British inflation, the lowest since 2000

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British inflation, the lowest since 2000

Inflation in consumer prices in Britain fell in December to its lowest level since May 2000 and the trend suggest that this will continue to go lower, which will ease the pressure on consumers and give space to the Bank of England to raise interest rates soon.

British inflation is at its lowest for 14 years. The rate of inflation in consumer prices fell by half, to 0.5% in December from 1% in November, reflecting the drop in global oil prices. Economists polled by Reuters projected that inflation will decelerate to 0.7% in December. The pound weakened after the data and was trading near its lowest level against the dollar in 18 months.

The weak increase in prices will be a relief for British consumers and boost their purchasing power after years of weakness in the growth of wages.

Meanwhile, most economists argue that Britain, where consumer spending remains strong, face less danger of deflation that is facing the euro zone, where the fall in prices has sparked fears of a Japanese-style economic stagnation.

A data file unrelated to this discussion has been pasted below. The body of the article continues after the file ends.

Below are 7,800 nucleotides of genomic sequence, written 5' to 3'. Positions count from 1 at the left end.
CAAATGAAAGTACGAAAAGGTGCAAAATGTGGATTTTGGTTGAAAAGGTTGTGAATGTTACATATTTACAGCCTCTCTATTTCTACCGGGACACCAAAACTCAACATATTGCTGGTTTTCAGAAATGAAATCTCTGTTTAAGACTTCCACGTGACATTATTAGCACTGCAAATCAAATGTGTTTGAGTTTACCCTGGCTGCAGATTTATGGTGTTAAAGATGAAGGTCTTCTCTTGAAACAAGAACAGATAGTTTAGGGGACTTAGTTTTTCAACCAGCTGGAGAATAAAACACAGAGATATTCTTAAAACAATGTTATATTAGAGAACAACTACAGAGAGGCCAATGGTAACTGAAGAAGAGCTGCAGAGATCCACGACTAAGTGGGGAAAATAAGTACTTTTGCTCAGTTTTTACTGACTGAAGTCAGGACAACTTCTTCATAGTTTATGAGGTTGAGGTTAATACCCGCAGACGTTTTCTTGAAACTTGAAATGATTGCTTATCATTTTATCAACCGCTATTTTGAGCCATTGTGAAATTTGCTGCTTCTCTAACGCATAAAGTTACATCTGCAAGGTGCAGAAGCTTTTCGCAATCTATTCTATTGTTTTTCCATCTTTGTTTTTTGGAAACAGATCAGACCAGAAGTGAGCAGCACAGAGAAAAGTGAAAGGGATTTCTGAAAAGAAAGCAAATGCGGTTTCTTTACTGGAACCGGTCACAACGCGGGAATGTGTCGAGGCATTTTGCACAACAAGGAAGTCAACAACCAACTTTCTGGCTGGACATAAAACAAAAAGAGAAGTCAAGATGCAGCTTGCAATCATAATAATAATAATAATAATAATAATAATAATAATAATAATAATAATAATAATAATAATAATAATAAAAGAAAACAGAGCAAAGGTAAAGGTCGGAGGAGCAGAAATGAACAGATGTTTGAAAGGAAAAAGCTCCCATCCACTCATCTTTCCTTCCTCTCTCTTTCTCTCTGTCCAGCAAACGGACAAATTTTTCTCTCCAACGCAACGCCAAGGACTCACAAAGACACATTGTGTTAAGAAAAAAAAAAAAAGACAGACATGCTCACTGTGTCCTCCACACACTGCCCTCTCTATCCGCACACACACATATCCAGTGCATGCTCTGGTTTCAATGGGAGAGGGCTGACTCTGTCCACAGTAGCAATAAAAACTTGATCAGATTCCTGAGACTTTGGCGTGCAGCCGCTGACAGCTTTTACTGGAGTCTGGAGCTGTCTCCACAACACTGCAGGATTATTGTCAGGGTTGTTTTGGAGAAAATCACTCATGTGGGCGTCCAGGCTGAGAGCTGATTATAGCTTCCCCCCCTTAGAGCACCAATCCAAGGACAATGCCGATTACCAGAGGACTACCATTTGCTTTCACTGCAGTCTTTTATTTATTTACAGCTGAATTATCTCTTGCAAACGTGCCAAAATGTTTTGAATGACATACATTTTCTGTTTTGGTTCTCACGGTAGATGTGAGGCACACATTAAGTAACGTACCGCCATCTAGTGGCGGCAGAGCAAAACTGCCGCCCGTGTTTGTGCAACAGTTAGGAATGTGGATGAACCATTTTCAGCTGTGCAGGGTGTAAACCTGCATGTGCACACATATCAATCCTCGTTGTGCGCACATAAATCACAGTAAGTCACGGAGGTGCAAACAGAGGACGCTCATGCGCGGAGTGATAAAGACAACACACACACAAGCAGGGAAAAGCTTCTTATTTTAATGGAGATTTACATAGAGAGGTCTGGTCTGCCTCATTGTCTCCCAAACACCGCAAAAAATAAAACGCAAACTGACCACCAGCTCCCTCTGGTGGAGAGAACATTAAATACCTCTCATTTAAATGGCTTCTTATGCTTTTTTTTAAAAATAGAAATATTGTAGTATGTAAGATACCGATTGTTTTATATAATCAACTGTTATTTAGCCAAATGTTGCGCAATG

“This acts as a giant tax cut for the economy, putting more money in the pockets of consumers who feel pressured,” said British Finance Deputy, Danny Alexander.

This turnaround stems from the decline in fuel prices, air travel and cars, as well as typical products of the holiday seasons. In addition, the drop in inflation was linked to a decline in food prices, which recorded in November had fallen by 1.7%, while prices of automotive fuels fell 5.9%.

If many have seen this as “an early Christmas present” for consumers, some investors are concerned about a possible slowdown in the British economy if people decide to delay their purchases waiting for prices to fall further.

Despite this strong drop in inflation, the Bank of England believes there is no need to do more to stimulate the economy. “This seemed wildly implausible just six months ago and I have my doubts even now,” said David Miles, director of that institution. In the article, he explains that if food and fuel are cheaper, then British households can better manage their debts.

Miles, who ends his term at the Bank of England in August, went on to explain that “there is no great urgency to begin the process of moving monetary policy to a more normal environment.”

Given the constant rumours of deflation on the Internet, the Financial Times columnist Chris Giles suggests that this is a reverse of cliché and that “one can say that this is a time for complacency.” In addition to Giles, concern about the decline in inflation is misplaced, since domestic demand is strong, with a nominal GDP in the third quarter 5.1% higher than a year earlier and GDP up to 3% actual.

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